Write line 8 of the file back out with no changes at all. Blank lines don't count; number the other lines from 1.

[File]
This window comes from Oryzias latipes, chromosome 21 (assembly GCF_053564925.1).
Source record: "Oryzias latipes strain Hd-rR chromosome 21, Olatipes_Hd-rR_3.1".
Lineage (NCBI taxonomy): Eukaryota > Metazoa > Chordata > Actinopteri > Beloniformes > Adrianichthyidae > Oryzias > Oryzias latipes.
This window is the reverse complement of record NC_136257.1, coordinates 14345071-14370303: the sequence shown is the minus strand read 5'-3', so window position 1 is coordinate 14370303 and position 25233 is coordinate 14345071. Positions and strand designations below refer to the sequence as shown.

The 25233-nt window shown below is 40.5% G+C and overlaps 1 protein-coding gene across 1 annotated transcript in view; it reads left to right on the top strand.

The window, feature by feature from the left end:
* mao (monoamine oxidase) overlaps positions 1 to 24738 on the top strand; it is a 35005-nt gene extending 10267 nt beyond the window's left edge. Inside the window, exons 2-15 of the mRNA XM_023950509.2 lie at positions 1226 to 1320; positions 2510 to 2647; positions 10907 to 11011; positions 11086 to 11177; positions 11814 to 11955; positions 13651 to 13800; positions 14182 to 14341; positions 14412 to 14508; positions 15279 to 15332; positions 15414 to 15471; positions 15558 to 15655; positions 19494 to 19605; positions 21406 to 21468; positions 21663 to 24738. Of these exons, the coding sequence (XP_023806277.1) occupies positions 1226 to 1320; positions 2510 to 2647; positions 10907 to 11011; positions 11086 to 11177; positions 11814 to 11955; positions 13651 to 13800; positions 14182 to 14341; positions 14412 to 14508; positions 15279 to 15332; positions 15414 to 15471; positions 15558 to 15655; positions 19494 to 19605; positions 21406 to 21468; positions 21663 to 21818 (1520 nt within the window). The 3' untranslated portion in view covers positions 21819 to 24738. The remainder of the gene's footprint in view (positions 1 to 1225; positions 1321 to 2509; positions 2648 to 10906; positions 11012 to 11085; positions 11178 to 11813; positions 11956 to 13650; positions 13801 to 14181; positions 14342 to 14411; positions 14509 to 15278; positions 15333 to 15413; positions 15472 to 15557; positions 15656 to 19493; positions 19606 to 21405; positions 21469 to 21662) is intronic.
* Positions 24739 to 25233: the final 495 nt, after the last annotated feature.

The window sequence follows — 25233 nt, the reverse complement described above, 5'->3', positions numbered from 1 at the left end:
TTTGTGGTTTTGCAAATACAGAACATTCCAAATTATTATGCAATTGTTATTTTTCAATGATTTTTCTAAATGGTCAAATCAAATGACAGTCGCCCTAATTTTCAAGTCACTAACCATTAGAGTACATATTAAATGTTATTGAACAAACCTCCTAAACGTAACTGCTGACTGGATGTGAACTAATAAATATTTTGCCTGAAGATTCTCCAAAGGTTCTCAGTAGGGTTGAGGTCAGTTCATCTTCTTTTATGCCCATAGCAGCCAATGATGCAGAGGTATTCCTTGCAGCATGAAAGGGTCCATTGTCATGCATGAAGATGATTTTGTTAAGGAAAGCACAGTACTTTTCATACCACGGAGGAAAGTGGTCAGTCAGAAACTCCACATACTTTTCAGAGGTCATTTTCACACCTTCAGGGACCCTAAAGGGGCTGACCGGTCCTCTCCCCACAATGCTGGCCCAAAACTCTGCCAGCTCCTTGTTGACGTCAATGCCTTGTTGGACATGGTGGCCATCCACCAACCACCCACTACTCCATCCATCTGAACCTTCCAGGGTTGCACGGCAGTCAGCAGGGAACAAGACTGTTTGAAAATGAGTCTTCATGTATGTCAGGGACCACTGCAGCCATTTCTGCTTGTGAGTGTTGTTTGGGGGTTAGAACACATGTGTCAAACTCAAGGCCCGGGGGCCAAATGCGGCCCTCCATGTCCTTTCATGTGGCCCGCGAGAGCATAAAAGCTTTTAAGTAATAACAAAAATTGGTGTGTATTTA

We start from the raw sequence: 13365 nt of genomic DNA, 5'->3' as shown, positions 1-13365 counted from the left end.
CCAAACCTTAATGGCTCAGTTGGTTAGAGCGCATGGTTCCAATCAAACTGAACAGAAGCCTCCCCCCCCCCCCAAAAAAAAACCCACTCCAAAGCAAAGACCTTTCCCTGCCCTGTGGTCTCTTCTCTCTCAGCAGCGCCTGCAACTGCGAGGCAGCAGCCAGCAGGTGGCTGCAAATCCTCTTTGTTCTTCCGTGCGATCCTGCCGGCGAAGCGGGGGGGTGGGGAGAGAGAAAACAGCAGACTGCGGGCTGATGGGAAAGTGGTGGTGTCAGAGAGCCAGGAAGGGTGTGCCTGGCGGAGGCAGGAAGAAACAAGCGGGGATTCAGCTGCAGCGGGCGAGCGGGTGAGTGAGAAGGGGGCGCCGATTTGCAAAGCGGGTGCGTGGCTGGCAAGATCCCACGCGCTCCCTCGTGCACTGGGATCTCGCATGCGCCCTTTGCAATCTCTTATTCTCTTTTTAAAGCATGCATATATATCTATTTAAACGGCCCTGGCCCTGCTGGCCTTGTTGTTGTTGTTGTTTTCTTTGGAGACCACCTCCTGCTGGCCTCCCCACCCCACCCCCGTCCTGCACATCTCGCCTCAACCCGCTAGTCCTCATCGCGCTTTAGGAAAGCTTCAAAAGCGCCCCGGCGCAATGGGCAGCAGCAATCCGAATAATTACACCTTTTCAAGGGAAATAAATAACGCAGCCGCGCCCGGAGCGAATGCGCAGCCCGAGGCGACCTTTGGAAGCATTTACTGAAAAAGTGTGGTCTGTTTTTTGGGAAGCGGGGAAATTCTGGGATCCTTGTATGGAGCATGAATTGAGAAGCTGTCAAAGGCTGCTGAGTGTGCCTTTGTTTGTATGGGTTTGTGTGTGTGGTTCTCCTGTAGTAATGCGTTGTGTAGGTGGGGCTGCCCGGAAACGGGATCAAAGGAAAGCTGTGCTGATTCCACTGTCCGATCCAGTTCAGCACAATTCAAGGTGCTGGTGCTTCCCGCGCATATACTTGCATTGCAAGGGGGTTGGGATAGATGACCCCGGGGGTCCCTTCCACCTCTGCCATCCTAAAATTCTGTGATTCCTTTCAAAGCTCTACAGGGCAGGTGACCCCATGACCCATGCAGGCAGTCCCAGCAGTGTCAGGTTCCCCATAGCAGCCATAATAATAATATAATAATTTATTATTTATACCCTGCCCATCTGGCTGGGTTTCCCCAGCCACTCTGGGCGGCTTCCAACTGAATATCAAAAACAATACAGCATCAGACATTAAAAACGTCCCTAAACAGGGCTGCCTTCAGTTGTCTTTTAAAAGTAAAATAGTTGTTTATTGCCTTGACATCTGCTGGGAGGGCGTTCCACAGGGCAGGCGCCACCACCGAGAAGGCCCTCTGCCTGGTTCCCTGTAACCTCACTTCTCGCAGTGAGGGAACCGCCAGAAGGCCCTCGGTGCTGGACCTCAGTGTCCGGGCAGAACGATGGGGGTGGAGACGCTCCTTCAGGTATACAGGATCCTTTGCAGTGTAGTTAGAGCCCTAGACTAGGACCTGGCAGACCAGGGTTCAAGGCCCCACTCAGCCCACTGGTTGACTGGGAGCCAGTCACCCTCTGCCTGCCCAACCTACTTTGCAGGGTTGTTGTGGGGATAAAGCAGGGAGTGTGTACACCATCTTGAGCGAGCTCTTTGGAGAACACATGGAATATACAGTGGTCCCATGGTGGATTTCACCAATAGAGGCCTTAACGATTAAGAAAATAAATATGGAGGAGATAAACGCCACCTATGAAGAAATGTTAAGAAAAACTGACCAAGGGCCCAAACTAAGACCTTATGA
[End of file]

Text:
* Positions 24739 to 25233: the final 495 nt, after the last annotated feature.